Dear B & K,
You’ve likely noticed that I’ve been binge-watching episodes of “The West Wing” the last few weeks. You’ve always known I was a fan, so I expect this isn’t an incredible surprise.
Some of that is driven by the fact that I’ve enjoyed the work of its chief architect and creator, Aaron Sorkin. No question there are many fine screenwriters in the biz in Hollywood, but he is, in my opinion, one of the best writers that Tinseltown has to offer.
I tend to see the show as a source of video soul food if you will… kind of like coming back to watching your favorite comedy show when you need a guaranteed laugh. You know what’s coming as you’ve seen it a zillion times, but it ‘ll still put you in the right mood.
This isn’t due to some sort of obsession, misplaced hero worship to the cast and creator, or defined political party leanings. Yes, the series does surround a liberal White House, but that’s not why it appeals to me. I’ve never cared about Republican or Democratic ideology, plus I’ve voted for major candidates on both sides of the aisle at one time or another based on issues that affect me and the people I love, namely, my family. That’s a large part of what I refer to as parental character, in that you make choices in the name of your children and not so much for your benefit.
You’re certainly no stranger to the concept of character. We’ve talked about it ad nauseum as you’ve progressed through your adolescent years and into adulthood. Those qualities make up the very best of who we are and should always strive to be…things like honesty. Integrity. Compassion. Honor. Selflessness. Respect for others. These are the hallmarks that make us the very best perpetual version of ourselves.
They’re the same ideals that should be integral to a functional, rational, compassionate, and participative government. By no means am I suggesting the show is a perfect portrayal of executive legislation…far from it. Characters have strengths and weaknesses that are either celebrated, examined or exploited as the series progresses. Mistakes are made, but lessons come from almost every storyline. Most importantly, it’s an examination of doing thing the right way for the right reasons, not because it strokes your over-inflated narcissistic ego.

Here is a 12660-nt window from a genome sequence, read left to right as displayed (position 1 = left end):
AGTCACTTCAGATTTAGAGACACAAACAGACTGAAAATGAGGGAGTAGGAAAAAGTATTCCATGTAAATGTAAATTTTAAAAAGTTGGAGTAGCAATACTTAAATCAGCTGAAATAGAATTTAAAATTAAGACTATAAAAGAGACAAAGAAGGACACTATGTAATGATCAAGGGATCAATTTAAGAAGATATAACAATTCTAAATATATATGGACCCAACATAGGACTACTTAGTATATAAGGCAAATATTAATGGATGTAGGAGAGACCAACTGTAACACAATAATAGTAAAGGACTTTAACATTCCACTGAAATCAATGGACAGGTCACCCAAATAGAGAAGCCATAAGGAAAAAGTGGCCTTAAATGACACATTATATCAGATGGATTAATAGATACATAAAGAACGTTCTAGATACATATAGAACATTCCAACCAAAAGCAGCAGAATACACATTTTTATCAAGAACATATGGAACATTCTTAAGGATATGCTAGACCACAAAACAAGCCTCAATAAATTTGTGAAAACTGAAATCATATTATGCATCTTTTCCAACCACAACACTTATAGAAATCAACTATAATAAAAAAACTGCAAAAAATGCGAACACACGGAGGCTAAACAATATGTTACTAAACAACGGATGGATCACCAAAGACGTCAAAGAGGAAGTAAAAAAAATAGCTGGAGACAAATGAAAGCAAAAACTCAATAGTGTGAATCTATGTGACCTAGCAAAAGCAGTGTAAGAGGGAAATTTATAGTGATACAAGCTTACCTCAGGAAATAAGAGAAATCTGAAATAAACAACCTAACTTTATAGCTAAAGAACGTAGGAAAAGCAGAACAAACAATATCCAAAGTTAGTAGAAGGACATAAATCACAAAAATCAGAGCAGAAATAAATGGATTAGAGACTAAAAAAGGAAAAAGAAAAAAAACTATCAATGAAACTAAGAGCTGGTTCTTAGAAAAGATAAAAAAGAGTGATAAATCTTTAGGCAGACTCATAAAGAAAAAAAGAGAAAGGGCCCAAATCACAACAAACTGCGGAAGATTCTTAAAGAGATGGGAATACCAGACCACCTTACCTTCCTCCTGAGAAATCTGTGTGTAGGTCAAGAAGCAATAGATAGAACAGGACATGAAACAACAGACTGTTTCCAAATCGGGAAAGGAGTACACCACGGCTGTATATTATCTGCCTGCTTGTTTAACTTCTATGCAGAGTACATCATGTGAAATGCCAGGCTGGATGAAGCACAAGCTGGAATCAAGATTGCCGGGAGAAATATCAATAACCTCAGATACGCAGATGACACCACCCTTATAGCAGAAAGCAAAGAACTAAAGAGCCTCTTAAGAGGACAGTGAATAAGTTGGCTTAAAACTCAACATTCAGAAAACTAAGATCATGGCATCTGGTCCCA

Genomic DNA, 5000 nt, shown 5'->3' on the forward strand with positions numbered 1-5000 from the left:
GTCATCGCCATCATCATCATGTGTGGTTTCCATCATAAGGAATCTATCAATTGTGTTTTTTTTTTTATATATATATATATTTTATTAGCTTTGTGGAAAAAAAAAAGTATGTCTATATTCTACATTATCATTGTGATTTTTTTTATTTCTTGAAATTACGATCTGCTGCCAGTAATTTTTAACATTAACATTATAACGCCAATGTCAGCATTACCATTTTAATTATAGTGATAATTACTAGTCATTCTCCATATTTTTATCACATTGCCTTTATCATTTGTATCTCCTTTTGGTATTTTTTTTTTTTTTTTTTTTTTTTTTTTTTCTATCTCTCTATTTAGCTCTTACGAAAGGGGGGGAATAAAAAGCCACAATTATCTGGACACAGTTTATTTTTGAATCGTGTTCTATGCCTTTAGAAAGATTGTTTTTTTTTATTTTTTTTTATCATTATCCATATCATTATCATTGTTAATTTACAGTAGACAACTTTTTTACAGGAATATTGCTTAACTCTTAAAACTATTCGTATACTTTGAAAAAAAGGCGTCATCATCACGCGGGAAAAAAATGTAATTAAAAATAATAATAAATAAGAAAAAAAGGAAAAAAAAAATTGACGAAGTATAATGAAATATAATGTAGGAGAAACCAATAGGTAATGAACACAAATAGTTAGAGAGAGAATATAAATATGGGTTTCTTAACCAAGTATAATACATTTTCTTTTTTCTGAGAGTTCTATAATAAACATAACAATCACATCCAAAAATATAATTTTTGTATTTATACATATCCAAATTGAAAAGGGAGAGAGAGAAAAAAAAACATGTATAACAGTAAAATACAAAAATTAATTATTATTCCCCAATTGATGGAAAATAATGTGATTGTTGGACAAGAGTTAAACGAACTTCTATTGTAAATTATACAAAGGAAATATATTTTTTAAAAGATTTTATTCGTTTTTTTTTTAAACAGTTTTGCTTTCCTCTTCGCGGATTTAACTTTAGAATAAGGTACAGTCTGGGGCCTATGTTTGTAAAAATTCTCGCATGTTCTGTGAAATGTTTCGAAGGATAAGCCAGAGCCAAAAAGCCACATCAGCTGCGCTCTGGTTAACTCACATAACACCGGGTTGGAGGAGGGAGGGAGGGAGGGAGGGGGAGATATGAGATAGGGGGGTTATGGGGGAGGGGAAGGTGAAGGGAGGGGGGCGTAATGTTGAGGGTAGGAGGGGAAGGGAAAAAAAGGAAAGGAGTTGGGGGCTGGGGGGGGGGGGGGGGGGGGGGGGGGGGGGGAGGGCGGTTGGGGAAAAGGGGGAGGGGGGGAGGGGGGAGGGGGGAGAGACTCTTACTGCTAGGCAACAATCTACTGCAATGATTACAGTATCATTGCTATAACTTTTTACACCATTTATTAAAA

So why am I spending more time watching a television show about a fictional U.S. presidency?
Call it wishful thinking. I’m not that wild about the state of things these days in Washington, D.C.
Let’s be clear…I’m not talking about the entire U.S. government. There are reasonable people on both sides of the political aisle attempting to do their jobs with positive intent. I’ll give them the benefit of the doubt that they’re trying to serve the U.S. public in only the best way available to them.
My beef is with the guy behind the desk in that large, white, egg-shaped room.
I can’t recall a time where character has been so egregiously lacking in the Oval Office. The Executive Branch has always commanded respect, even despite scandals and cover-ups that have been a source of embarrassment and shame. I may not have liked who was in power, but I still honored the office. Respectful disagreement is healthy anyway, as it gives us perspective and an opportunity to reflect on progression.
Oh, how things have changed.